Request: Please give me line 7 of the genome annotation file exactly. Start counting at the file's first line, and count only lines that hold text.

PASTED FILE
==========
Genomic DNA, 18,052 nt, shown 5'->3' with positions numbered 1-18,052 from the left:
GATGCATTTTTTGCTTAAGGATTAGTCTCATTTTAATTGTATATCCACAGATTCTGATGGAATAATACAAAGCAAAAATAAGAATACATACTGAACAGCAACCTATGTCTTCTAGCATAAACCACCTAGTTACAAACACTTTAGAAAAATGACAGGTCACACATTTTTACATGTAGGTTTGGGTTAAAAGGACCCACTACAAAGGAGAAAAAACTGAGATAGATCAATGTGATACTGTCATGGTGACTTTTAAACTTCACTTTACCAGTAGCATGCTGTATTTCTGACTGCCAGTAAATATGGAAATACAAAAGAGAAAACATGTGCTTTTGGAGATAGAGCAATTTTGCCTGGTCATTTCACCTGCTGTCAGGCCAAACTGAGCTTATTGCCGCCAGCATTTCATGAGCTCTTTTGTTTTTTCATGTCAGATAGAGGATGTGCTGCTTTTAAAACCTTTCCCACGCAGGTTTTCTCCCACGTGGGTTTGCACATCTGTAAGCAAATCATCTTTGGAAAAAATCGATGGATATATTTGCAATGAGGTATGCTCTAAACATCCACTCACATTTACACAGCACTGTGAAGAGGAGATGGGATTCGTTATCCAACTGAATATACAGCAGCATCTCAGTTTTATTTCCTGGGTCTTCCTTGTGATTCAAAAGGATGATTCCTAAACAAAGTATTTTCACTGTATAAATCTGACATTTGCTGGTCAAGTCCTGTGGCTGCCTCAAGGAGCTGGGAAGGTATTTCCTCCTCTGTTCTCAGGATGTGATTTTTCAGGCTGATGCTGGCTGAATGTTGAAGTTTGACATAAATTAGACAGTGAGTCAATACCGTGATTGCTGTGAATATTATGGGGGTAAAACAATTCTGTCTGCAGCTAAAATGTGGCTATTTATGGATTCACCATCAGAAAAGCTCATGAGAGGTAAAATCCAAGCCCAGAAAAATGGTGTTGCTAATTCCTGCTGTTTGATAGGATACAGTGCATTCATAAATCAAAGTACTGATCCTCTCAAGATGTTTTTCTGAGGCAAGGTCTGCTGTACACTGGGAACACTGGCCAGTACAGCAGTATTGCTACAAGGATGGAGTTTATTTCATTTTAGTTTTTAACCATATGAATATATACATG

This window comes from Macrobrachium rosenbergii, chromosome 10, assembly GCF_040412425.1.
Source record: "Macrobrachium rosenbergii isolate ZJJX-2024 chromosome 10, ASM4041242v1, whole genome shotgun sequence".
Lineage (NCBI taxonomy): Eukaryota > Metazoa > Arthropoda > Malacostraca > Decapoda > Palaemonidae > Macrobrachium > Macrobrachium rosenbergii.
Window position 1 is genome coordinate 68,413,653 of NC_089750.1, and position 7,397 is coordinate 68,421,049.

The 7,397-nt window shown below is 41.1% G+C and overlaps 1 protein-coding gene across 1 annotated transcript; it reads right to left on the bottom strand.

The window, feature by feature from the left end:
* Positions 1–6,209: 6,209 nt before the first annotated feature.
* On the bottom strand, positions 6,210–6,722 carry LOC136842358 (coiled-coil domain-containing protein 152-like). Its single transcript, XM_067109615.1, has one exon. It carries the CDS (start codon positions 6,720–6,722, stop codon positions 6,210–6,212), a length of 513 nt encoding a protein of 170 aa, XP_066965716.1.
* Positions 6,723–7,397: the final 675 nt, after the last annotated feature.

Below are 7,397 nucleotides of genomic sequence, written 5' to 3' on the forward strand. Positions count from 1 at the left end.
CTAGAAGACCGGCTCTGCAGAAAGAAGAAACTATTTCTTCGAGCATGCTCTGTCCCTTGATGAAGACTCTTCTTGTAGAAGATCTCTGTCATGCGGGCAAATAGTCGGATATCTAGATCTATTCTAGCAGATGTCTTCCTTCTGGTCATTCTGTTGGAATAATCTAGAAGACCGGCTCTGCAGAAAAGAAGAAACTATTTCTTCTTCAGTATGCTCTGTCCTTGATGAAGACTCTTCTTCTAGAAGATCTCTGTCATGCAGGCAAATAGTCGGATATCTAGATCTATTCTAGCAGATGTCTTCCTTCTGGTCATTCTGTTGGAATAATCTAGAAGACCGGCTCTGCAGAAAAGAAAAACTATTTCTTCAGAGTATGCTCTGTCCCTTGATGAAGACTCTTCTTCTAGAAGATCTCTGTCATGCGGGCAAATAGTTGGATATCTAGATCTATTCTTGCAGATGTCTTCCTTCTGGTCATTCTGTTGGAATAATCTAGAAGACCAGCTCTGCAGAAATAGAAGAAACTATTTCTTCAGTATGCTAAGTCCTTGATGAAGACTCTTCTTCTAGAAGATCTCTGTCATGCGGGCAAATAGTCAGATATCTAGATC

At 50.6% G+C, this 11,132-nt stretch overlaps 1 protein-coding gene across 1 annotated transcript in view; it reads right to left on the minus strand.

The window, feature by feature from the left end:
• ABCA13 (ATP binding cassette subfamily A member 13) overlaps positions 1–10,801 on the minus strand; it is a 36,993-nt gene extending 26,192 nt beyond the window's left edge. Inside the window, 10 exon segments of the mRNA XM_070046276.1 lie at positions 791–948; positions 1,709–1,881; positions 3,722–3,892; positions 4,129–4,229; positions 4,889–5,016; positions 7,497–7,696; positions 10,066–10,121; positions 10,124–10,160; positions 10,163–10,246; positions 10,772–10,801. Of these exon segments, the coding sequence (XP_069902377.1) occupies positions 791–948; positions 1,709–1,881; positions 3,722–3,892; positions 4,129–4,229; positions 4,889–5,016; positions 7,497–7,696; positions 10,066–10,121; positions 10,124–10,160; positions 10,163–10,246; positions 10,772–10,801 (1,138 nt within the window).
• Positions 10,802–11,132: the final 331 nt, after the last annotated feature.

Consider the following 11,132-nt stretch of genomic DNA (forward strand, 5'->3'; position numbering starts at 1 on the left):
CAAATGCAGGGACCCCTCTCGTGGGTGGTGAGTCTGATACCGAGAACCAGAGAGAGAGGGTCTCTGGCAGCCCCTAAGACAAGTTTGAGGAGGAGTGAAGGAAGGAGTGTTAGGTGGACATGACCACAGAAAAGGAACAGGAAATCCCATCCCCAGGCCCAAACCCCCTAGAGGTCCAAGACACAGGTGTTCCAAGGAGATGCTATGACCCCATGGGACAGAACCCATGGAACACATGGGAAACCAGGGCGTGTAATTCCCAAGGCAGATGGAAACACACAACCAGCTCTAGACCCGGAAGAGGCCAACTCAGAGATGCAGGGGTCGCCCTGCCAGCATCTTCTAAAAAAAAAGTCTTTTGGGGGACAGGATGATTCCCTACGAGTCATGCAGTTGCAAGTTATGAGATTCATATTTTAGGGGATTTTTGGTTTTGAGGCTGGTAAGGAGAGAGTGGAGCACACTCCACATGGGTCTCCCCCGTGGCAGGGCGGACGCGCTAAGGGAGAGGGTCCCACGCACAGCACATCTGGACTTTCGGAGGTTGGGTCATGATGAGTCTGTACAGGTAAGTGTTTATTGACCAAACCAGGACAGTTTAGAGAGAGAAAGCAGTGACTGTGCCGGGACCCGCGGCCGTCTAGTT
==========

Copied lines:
The 7,397-nt window shown below is 41.1% G+C and overlaps 1 protein-coding gene across 1 annotated transcript; it reads right to left on the bottom strand.